A very common starting point with this is playing a 12 Bar Blues. Here is the form if you are unfamiliar with it;

12 Bar Blues in A

A7 - A7 - A7 - A7 - D7 - D7 - A7 - A7 - E7 - D7 - A7 - E7

You can play this over and over and over again and still find new and interesting ideas to mess with as a duo. Trust me, the journey through playing the blues never ends. You can play your pentatonic and blues scales and he can simply play the root notes with a nice groove. You can than sneak some theory in there by "encouraging" him to play other notes in these chords. Here are the notes in each of these chords;

A7 - A, C#, E, G
D7 - D, F#, A, C
E7 - E, G#, B, D

He can do no wrong by playing these notes while you solo and play the chords along with him. This is a great way to start learning how to play together.

Again, I strongly recommend putting some songs together that you both enjoy listening too that both of you could easily learn. The key is is to learn how to play and interact together, as every musician is different even if they are playing the same instruments. Best of luck and hopefully this helps.
:D
Douglas Showalter
# 6
RickBlacker
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01/20/2010 2:32 am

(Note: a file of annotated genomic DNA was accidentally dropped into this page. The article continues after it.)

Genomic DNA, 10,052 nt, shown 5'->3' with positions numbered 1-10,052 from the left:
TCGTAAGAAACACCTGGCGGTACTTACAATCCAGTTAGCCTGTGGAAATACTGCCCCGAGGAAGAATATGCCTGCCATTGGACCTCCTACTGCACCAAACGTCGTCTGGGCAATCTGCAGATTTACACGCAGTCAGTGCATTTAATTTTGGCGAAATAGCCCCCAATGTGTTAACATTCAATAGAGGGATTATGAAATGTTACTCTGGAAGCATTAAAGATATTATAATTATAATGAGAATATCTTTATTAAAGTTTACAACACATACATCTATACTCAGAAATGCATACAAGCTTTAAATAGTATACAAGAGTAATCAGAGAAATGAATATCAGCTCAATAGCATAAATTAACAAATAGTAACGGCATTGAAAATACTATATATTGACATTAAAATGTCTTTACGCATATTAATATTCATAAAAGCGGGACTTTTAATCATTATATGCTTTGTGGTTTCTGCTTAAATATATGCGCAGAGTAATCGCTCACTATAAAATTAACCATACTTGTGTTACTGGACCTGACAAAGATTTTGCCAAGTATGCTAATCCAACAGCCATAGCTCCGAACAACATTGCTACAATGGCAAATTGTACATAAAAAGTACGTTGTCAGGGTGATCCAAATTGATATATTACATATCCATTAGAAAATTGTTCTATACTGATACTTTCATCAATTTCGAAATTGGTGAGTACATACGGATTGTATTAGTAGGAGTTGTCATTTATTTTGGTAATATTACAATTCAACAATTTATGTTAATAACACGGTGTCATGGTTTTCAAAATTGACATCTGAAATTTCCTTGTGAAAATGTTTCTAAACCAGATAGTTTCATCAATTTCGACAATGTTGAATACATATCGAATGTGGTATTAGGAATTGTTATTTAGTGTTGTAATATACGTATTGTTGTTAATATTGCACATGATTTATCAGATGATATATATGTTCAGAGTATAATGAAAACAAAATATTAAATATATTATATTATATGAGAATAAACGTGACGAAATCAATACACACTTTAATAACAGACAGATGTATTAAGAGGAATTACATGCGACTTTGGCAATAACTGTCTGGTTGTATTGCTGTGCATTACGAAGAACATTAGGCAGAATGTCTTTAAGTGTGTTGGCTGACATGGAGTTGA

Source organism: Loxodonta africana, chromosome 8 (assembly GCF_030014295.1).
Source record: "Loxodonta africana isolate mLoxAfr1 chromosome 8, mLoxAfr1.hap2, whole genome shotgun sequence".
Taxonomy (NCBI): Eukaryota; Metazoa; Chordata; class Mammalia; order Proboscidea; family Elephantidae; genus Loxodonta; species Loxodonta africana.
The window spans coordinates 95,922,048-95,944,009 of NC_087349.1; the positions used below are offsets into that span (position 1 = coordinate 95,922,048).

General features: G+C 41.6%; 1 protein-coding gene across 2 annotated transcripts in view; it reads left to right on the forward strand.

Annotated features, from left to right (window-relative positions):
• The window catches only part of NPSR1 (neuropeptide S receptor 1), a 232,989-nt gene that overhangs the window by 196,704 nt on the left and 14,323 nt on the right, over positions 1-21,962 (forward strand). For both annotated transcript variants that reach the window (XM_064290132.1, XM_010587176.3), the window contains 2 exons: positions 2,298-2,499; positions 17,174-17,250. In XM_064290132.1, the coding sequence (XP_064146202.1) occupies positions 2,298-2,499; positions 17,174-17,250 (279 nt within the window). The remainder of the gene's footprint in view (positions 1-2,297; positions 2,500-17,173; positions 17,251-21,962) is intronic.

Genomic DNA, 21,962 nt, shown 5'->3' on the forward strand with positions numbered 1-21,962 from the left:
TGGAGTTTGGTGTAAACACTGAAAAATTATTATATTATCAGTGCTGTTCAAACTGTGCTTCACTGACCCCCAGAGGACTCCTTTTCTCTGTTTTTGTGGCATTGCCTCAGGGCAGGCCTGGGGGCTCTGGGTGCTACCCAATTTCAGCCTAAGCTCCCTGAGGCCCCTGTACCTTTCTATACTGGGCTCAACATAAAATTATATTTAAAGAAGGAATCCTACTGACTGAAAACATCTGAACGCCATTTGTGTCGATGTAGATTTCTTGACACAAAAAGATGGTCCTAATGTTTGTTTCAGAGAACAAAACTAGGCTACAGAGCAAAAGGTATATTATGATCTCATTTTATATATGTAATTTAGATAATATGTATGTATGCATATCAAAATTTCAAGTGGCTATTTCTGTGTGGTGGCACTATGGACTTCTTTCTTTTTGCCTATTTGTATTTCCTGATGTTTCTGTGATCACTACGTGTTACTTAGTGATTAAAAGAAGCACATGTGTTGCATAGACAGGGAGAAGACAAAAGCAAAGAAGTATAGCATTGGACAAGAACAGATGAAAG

All...
We got together last Saturday for a few hours. I went through some basics with him. I could tell that in some ways I was causing his eyes to gloss over, but in other ways, I could see the light bulb begining to light.

I started small, talking about scales. Worked on the Major and Minor patterns with him. Then, I setup a metronome so he and I could march up and down the patterns in beat. Turned out good. He wants to start doing this every saturday. Not sure that's going to work out with the wife, but, good to see that he's showing an interest in leaning some theory.

I think I'm going to try to get him very familiar with the Major, Minor and Harmonic Minor scales. Key's A, E and probably C. I like A and E because they are on open strings.
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# 7
JeffS65
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JeffS65
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01/20/2010 3:22 am
Originally Posted by: RickBlackerNor am I easy to play along with either. I must admit that. My interest level in playing chords is very low, thus, I've spent very little time learning them.


This, my friend, is something you truly want to get over. Not to be too direct but you really want to.

First, a great lead player is often a great rhythm player. Why? A sense of timing. Not just 'metronome' timing but the kind that thinks in terms of when to play and when not to and the musical tension that comes with that.